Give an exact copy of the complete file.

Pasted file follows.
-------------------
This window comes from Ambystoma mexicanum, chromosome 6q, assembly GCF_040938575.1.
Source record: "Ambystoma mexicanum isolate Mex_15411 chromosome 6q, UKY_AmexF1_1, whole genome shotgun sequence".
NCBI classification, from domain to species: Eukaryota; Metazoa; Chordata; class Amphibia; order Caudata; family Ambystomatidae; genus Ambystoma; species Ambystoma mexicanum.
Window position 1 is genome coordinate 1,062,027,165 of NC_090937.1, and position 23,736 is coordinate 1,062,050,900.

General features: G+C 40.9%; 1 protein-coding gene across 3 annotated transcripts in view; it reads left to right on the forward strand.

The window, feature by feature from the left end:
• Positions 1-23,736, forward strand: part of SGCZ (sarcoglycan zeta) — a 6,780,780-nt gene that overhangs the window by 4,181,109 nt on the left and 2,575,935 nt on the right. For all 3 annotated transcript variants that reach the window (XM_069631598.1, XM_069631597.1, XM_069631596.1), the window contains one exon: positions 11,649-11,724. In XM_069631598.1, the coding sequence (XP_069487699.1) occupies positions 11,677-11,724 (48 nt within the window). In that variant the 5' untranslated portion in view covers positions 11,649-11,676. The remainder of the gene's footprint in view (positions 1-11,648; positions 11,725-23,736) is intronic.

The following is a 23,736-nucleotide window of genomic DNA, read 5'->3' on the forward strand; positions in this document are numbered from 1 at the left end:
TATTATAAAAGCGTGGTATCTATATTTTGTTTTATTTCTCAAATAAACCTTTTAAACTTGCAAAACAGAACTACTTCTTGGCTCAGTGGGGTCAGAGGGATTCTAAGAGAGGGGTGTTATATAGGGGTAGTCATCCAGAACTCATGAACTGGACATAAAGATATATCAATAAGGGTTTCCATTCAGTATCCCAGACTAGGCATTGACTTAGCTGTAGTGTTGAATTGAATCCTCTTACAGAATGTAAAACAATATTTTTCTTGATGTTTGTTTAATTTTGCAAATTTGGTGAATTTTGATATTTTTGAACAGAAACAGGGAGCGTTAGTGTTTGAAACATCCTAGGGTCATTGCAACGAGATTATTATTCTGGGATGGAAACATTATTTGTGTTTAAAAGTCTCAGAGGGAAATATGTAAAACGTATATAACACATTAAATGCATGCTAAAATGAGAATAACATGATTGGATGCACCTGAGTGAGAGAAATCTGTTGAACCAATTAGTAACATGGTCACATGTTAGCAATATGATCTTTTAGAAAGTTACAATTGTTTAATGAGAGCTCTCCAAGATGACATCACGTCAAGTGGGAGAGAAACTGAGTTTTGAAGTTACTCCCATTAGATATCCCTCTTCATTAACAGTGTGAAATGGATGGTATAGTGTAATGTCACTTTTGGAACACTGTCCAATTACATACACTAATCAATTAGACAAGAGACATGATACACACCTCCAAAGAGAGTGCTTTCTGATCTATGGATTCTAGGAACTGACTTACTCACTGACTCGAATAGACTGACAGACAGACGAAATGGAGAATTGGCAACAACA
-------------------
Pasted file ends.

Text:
This window comes from Ambystoma mexicanum, chromosome 6q, assembly GCF_040938575.1.
Source record: "Ambystoma mexicanum isolate Mex_15411 chromosome 6q, UKY_AmexF1_1, whole genome shotgun sequence".
NCBI classification, from domain to species: Eukaryota; Metazoa; Chordata; class Amphibia; order Caudata; family Ambystomatidae; genus Ambystoma; species Ambystoma mexicanum.
Window position 1 is genome coordinate 1,062,027,165 of NC_090937.1, and position 23,736 is coordinate 1,062,050,900.

General features: G+C 40.9%; 1 protein-coding gene across 3 annotated transcripts in view; it reads left to right on the forward strand.

The window, feature by feature from the left end:
• Positions 1-23,736, forward strand: part of SGCZ (sarcoglycan zeta) — a 6,780,780-nt gene that overhangs the window by 4,181,109 nt on the left and 2,575,935 nt on the right. For all 3 annotated transcript variants that reach the window (XM_069631598.1, XM_069631597.1, XM_069631596.1), the window contains one exon: positions 11,649-11,724. In XM_069631598.1, the coding sequence (XP_069487699.1) occupies positions 11,677-11,724 (48 nt within the window). In that variant the 5' untranslated portion in view covers positions 11,649-11,676. The remainder of the gene's footprint in view (positions 1-11,648; positions 11,725-23,736) is intronic.

The following is a 23,736-nucleotide window of genomic DNA, read 5'->3' on the forward strand; positions in this document are numbered from 1 at the left end:
TATTATAAAAGCGTGGTATCTATATTTTGTTTTATTTCTCAAATAAACCTTTTAAACTTGCAAAACAGAACTACTTCTTGGCTCAGTGGGGTCAGAGGGATTCTAAGAGAGGGGTGTTATATAGGGGTAGTCATCCAGAACTCATGAACTGGACATAAAGATATATCAATAAGGGTTTCCATTCAGTATCCCAGACTAGGCATTGACTTAGCTGTAGTGTTGAATTGAATCCTCTTACAGAATGTAAAACAATATTTTTCTTGATGTTTGTTTAATTTTGCAAATTTGGTGAATTTTGATATTTTTGAACAGAAACAGGGAGCGTTAGTGTTTGAAACATCCTAGGGTCATTGCAACGAGATTATTATTCTGGGATGGAAACATTATTTGTGTTTAAAAGTCTCAGAGGGAAATATGTAAAACGTATATAACACATTAAATGCATGCTAAAATGAGAATAACATGATTGGATGCACCTGAGTGAGAGAAATCTGTTGAACCAATTAGTAACATGGTCACATGTTAGCAATATGATCTTTTAGAAAGTTACAATTGTTTAATGAGAGCTCTCCAAGATGACATCACGTCAAGTGGGAGAGAAACTGAGTTTTGAAGTTACTCCCATTAGATATCCCTCTTCATTAACAGTGTGAAATGGATGGTATAGTGTAATGTCACTTTTGGAACACTGTCCAATTACATACACTAATCAATTAGACAAGAGACATGATACACACCTCCAAAGAGAGTGCTTTCTGATCTATGGATTCTAGGAACTGACTTACTCACTGACTCGAATAGACTGACAGACAGACGAAATGGAGAATTGGCAACAACA